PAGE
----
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Trent and All That: Renaming Catholicism in the Early Modern Era [Hardcover]

By John W. O'Malley (Author)
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Pages   240
Est. Packaging Dimensions:   Length: 8.4" Width: 5.76" Height: 0.82"
Weight:   0.84 lbs.
Binding  Hardcover
Release Date   Mar 30, 2000
Publisher   Harvard University Press
ISBN  0674000870  
EAN  9780674000872  

Availability  0 units.

Item Description...

Counter Reformation, Catholic Reformation, the Baroque Age, the Tridentine Age, the Confessional Age: why does Catholicism in the early modern era go by so many names? And what political situations, what religious and cultural prejudices in the nineteenth and twentieth centuries gave rise to this confusion? Taking up these questions, John O'Malley works out a remarkable guide to the intellectual and historical developments behind the concepts of Catholic reform, the Counter Reformation, and, in his felicitous term, Early Modern Catholicism. The result is the single best overview of scholarship on Catholicism in early modern Europe, delivered in a pithy, lucid, and entertaining style. Although its subject is fundamental to virtually all other issues relating to sixteenth- and seventeenth-century Europe, there is no other book like this in any language.

More than a historiographical review, Trent and All That makes a compelling case for subsuming the present confusion of terminology under the concept of Early Modern Catholicism. The term indicates clearly what this book so eloquently demonstrates: that Early Modern Catholicism was an aspect of early modern history, which it strongly influenced and by which it was itself in large measure determined. As a reviewer commented, O'Malley's discussion of terminology "opens up a different way of conceiving of the whole history of Catholicism between the Reformation and the French Revolution."

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More About John W. O'Malley

Register your artisan biography and upload your photo! John W. O Malley, SJ, is a Roman Catholic priest and professor in the department of theology at Georgetown University. He is the author of a number of books, including A History of the Popes, The First Jesuits, What Happened at Vatican II, and The Jesuits: A History from Ignatius to the Present. Besides other honors he has received six best book awards as well as lifetime achievement awards from the Society for Italian Historical Studies, the Renaissance Society of America, and the American Catholic Historical Association. In 1995 he was elected a Fellow of the American Academy of Arts and Sciences, and he is past president of the American Catholic Historical Association and the Renaissance Society of America."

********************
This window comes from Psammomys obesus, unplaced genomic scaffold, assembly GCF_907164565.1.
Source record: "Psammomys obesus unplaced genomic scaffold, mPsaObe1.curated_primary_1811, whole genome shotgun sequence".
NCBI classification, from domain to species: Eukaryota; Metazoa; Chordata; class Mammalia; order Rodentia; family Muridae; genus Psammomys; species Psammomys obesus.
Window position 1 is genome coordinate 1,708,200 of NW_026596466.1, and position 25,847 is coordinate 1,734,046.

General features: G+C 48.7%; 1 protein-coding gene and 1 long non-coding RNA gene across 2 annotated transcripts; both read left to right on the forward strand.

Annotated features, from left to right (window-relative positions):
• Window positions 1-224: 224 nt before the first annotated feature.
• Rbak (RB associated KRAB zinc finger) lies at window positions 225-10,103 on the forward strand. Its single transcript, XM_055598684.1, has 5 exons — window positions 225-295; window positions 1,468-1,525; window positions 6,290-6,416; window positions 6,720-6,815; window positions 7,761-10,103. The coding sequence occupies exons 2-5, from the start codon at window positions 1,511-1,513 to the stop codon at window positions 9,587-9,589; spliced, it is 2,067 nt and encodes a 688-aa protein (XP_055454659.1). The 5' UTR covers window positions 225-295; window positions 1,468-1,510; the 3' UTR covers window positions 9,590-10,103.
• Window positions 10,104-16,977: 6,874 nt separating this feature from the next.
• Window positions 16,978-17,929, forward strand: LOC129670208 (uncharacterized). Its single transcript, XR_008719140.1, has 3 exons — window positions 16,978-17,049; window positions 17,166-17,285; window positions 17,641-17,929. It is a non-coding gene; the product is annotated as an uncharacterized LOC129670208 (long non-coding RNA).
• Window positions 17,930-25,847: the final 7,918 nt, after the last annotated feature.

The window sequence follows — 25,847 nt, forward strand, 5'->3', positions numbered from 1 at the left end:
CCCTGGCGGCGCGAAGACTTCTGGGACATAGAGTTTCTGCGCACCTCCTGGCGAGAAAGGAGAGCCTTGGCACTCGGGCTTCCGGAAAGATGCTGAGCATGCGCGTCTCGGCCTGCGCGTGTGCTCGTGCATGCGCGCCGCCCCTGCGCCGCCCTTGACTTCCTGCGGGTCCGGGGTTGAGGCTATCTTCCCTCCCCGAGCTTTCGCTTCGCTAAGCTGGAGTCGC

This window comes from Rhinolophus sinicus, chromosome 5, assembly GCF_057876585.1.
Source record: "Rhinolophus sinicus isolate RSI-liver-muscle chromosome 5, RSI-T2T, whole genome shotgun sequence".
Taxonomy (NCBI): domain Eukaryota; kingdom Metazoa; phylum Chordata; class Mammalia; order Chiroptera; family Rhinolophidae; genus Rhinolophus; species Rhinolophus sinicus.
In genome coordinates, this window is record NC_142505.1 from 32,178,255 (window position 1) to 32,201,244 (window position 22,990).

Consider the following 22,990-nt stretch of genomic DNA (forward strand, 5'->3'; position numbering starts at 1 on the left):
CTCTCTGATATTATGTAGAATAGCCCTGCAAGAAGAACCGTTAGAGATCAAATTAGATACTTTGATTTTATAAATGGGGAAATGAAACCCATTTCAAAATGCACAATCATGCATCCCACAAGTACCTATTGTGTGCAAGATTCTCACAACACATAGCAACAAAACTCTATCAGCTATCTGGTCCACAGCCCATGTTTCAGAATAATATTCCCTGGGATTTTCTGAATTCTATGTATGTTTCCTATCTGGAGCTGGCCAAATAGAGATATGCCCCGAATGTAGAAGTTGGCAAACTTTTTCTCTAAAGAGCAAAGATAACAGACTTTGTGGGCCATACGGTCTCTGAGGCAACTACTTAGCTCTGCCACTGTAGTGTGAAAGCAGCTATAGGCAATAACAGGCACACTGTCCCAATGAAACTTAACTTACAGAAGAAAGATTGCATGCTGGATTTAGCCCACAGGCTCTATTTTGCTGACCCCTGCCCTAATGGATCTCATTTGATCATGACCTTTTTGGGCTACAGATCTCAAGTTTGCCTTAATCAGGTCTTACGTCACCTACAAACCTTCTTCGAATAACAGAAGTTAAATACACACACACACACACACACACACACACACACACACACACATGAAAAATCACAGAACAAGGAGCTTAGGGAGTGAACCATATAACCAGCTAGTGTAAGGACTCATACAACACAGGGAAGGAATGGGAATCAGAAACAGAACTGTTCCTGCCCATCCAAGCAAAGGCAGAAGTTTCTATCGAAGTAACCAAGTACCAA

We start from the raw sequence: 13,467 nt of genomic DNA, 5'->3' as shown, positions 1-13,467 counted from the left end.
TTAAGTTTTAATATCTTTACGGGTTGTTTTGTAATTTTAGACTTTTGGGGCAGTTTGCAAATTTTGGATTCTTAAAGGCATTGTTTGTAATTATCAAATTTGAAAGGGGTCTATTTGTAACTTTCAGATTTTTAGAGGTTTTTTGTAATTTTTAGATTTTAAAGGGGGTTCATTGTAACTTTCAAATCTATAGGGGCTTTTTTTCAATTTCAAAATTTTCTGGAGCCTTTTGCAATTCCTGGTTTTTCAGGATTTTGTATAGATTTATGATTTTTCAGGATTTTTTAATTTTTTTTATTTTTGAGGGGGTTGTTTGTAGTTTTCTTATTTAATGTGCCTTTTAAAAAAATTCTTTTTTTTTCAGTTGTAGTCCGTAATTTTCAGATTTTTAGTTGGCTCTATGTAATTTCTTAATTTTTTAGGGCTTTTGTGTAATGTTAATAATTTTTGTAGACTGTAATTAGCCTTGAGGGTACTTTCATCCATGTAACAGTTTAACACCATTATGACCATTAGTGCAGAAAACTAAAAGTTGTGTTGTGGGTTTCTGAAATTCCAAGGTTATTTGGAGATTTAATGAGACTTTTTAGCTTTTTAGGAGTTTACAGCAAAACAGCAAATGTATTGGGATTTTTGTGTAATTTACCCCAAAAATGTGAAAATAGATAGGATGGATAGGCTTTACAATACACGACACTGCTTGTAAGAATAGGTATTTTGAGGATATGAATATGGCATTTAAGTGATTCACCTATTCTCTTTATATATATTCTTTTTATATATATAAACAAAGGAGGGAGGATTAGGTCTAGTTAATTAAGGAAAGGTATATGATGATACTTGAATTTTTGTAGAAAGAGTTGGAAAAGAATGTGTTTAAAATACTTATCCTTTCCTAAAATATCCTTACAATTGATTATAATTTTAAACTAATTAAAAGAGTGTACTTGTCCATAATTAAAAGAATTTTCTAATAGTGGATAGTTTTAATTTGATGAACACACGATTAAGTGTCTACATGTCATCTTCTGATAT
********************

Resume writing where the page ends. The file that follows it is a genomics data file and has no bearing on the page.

John W. O'Malley has an academic affiliation as follows - Theology Department.

John W. O'Malley has published or released items in the following series...
  1. Jesuit Studies

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1Books > Subjects > History > Europe > England > General   [12141  similar products]
2Books > Subjects > History > Europe > England   [324  similar products]
3Books > Subjects > Religion & Spirituality > Christianity > Catholicism > General   [5549  similar products]
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Reviews - What do our customers think?
Good historiography overview  Oct 28, 2006
John W. O'Malley since the early 1990s has advocated the use of "Early Modern Catholicism" to identify the "Catholic side" of the Reformation. That is, however, not his primary goal in Trent and All That. For those who are familiar with his earlier efforts, he puts forth the name as, yet another, alternative to "Catholic Reformation," "Counter Reformation," and their many counterparts. The main purpose of his book is to illuminate the inadequacies and inherent problems in the current nomenclature for the beliefs, thoughts, and actions of Catholic leaders and laypersons during a not-yet-accurately-designated period of time that includes all or parts of the sixteenth century.

O'Malley's goal in Trent is to "help us view `the Catholic side' [of the Reformation] with new eyes, so that we become more aware of a breadth, depth, and complexity that earlier historians frequently either missed or, more often, forced into an inappropriate or inadequate interpretive framework--by inadequate naming." (p. 9) He argues, accepting that the damage of misnaming has already been done, "we need to accept the multiplicity of names as a good thing," yet "apply these name more reflectively," and "add `Early Modern Catholicism' to the list. (p. 5)

O'Malley does little to refute previous criticism that "Early Modern Catholicism" is chronologically indeterminate and does not add much to the widely-accepted "Early Modern History". I believe the church historian to be well aware that the vague reasoning supporting the term in the last few pages of the book will not silence his critics. His modest defense lends more space for O'Malley to address his principal interest in this book: the errors in the historiography of the Reformation because of the names applied to the Catholic side of it.